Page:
As you’re probably judged in part on the return on investment of your work, why should your plans investment monitoring be any different? While pension law says that you will be judged on your investment process, is it not prudent to include performance output as part of the process? The Nirvana is to have first quartile fees and first quartile performance. Excessive fees decrease performance. Are you paying too much or are your employees paying too much? Let’s start with understanding where your employees’ investment results stand.

Investment monitoring and performance

Examining where your performance stands requires getting third party information that compares your plan to the universe. We use a couple of comparison sources to see where your plan stands. If not us, I recommend that you work with a fiduciary provider that uses third-party research to compare your plan against.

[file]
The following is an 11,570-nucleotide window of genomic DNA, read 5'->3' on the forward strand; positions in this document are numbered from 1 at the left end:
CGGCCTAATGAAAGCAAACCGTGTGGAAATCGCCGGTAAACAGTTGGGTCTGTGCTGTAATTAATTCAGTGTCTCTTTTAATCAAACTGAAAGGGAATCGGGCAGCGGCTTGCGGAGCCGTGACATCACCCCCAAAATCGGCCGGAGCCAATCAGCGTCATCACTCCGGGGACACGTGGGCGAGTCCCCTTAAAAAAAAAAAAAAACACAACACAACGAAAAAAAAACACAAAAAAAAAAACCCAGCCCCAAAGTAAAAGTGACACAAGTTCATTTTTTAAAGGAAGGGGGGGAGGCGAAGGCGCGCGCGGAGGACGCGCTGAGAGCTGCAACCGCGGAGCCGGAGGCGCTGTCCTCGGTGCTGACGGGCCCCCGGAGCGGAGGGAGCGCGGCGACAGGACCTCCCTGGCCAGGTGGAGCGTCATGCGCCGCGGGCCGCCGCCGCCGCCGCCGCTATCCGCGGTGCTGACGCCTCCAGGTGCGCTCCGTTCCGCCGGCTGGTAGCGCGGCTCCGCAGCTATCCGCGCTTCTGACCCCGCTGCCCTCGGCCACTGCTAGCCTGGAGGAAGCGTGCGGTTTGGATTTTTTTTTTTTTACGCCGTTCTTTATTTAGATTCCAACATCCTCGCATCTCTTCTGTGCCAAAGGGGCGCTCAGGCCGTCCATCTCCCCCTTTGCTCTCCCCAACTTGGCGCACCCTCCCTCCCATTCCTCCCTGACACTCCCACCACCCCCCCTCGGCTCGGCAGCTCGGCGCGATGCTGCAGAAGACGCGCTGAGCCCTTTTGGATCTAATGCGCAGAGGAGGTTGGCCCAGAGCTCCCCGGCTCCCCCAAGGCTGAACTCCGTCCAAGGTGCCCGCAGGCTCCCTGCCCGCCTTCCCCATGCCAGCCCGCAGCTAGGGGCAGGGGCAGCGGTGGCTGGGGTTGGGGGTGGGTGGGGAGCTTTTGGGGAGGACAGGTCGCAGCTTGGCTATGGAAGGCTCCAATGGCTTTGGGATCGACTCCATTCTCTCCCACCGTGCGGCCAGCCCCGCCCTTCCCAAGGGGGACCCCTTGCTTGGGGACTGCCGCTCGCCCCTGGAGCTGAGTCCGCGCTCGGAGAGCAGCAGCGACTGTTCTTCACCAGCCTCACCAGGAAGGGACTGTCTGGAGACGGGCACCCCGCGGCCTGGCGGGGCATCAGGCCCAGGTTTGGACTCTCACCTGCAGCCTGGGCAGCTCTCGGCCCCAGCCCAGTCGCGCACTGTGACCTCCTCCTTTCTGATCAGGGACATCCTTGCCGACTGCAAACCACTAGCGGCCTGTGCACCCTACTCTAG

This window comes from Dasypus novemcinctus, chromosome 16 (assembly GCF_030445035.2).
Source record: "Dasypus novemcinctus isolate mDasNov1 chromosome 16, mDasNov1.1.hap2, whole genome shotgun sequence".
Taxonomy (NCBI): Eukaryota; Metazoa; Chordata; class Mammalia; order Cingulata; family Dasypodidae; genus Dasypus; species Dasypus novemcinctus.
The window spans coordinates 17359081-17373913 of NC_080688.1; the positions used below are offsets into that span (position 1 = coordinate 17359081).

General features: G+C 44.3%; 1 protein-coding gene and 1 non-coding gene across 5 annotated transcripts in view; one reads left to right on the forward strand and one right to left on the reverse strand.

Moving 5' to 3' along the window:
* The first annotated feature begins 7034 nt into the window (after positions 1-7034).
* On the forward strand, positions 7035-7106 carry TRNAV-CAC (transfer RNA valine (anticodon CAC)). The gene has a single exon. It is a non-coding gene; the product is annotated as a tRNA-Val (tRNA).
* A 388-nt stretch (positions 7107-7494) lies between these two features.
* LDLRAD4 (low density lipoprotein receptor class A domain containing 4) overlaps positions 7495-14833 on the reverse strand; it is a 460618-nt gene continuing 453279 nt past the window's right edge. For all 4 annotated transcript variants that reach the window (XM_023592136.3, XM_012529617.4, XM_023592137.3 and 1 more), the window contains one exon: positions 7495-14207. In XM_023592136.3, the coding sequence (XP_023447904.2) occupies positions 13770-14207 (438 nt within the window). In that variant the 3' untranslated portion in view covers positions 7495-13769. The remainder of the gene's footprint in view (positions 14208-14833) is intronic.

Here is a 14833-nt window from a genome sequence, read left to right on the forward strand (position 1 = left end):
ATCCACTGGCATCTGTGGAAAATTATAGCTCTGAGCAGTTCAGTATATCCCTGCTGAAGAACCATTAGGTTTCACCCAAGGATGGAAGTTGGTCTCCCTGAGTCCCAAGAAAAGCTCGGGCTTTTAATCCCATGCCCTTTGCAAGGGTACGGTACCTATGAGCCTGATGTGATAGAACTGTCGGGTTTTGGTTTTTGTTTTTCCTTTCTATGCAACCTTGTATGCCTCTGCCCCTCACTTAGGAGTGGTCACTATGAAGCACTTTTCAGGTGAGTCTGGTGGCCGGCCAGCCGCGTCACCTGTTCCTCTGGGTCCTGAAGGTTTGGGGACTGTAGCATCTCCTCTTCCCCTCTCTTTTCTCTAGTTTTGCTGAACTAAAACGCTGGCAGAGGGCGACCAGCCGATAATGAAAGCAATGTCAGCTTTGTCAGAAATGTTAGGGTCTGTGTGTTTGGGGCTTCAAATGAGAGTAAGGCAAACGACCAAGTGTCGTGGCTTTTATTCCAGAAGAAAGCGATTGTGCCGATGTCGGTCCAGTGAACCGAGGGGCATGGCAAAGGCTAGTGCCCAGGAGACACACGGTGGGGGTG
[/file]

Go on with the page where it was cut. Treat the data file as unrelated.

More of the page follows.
The Center for Fiduciary Studies recommends establishing a plan benchmark. For example, you might choose a mixture that is based on 50% S &P 500 index and 50% Aggregate Bond Index.

If you are using a target date strategy for your qualified default investment alternative I recommend pick a benchmark that most closely represents the current asset allocation of your qualified default investment alternatives. Working with one of my private wealth clients on her retirement planning, we found that combining 80% S&P 500 and 20% bond index tracking investments had outperformed by a significant measure the recommended target date option for her age group. Of course, she opted out of the qualified default investment alternative.